LONDON (Reuters Health) -
A medical researcher said on Wednesday that people suspected of having
the human form of "mad cow" disease in Britain are to be offered
a novel diagnostic test that may confirm the disease by measuring their
Dr. Chris Pomfrett, lecturer in neurophysiology at Manchester University,
said that research showed it was possible to pick up a "unique signature
in heart rate variability" in animals infected with bovine spongiform
encephalopathy (BSE), or mad cow disease.
The human form of the illness, variant Creutzfeldt-Jakob disease (vCJD),
has claimed more than 100 victims in Europe. There is strong evidence that
the invariably fatal illness is contracted by eating BSE-tainted beef.
"It proves the potential for a live test that is non-invasive and
that will give a result within 5 minutes. There is no reason to believe
it will not work in humans," Pomfrett told Reuters Health in a telephone
Earlier on Wednesday, the Department of Health said it was funding the
project as part of a £7 million boost to BSE and CJD research.
Pomfrett said his year-long research would "look at all suspects with
vCJD"--currently seven people in Britain--who would be offered an
ECG test to measure beat-by-beat variability in their heart rate and then
followed to see if they developed the disease.
The aim is to confirm that the test can accurately diagnose the disease
in humans before obvious symptoms develop. Early diagnosis might enable
more patients to take part in experimental trials of drugs against the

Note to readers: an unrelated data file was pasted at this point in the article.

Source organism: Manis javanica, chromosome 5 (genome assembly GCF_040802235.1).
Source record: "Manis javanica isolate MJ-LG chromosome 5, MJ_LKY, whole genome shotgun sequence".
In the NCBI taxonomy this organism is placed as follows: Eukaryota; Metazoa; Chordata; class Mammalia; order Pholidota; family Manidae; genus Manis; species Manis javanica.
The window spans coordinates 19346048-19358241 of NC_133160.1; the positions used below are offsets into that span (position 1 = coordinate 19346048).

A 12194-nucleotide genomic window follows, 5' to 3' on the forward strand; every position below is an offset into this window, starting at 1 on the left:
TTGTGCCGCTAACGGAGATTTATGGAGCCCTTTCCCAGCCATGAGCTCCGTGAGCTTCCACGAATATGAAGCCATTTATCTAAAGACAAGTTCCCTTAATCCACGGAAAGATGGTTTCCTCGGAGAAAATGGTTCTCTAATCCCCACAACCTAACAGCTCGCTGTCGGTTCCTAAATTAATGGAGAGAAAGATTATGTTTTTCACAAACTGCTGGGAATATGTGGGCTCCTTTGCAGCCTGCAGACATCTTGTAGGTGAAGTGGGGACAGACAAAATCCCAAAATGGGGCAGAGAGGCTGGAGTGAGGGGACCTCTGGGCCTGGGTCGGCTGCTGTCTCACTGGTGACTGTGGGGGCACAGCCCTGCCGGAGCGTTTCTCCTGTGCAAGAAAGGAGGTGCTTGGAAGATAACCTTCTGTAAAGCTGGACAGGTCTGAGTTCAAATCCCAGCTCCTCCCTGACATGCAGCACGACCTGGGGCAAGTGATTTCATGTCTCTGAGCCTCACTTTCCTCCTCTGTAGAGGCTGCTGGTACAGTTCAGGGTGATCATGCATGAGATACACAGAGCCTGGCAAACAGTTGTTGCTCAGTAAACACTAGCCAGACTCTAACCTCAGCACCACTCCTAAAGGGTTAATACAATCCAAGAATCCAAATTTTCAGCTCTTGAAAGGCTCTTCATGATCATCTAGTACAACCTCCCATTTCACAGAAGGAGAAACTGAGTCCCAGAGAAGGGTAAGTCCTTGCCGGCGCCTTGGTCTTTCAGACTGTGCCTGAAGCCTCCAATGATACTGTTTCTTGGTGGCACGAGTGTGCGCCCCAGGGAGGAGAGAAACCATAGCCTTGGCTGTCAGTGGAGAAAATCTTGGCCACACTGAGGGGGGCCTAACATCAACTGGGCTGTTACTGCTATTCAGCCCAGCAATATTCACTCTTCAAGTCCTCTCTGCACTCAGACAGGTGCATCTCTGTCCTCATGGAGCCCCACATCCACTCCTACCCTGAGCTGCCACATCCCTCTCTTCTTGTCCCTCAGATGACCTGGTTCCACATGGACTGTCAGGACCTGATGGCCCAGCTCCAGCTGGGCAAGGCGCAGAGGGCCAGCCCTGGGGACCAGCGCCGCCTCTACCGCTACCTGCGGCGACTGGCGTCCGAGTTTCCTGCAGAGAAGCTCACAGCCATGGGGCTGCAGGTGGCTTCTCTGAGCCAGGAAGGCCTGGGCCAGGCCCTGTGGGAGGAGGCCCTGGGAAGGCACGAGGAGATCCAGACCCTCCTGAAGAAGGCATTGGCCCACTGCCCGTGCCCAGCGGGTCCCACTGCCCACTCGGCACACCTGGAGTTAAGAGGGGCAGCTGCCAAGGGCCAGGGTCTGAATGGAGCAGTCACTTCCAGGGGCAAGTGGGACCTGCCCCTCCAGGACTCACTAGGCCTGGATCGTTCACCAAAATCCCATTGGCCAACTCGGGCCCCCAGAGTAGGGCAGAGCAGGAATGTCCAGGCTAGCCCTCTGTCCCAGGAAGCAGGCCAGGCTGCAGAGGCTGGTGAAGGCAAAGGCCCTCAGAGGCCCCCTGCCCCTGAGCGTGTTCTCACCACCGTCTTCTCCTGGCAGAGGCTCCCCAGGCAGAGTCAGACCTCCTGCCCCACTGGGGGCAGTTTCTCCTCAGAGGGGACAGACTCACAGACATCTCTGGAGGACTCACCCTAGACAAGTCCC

Measuring heart rate variability is a standard tool to test brain stem
function but has not previously been applied to vCJD.
Pomfrett said that heart rate normally speeds up slightly when people breathe
in and falls when they breathe out. "What happens with BSE is that
these changes are quite dramatic," he explained.
The reason is probably that the reflexes controlling heart rhythm pass
through the medulla of the brain stem--the first area of the brain to go
He said his research had involved 100 animals infected with BSE and 50
healthy "control" animals. Results showed it was possible to
pick up the infected animals just by looking at heart rate variability.
In a statement on Wednesday, the UK Department of Health and other government
agencies said that the extra £7 million would fund 22 new BSE and
vCJD research projects.
"Researchers from the public and private sectors across the UK and
Europe will be using a variety of novel approaches towards developing diagnostic
tests for human and animal health," the agencies said.
The work includes five new projects to look for surrogate markers to diagnose
BSE or vCJD before the onset of symptoms. Possibilities include fluctuation
in levels of different proteins in the brain and other tissues.
The statement said another study would examine whether the presence of
higher levels of the mineral manganese in the brain and other tissues of
patients and animals could be associated with BSE and vCJD.
Ideas to generate new antibodies account for a further five projects. Four
other studies will look at developing reliable blood-based tests using
the latest scientific techniques such as proteomics.
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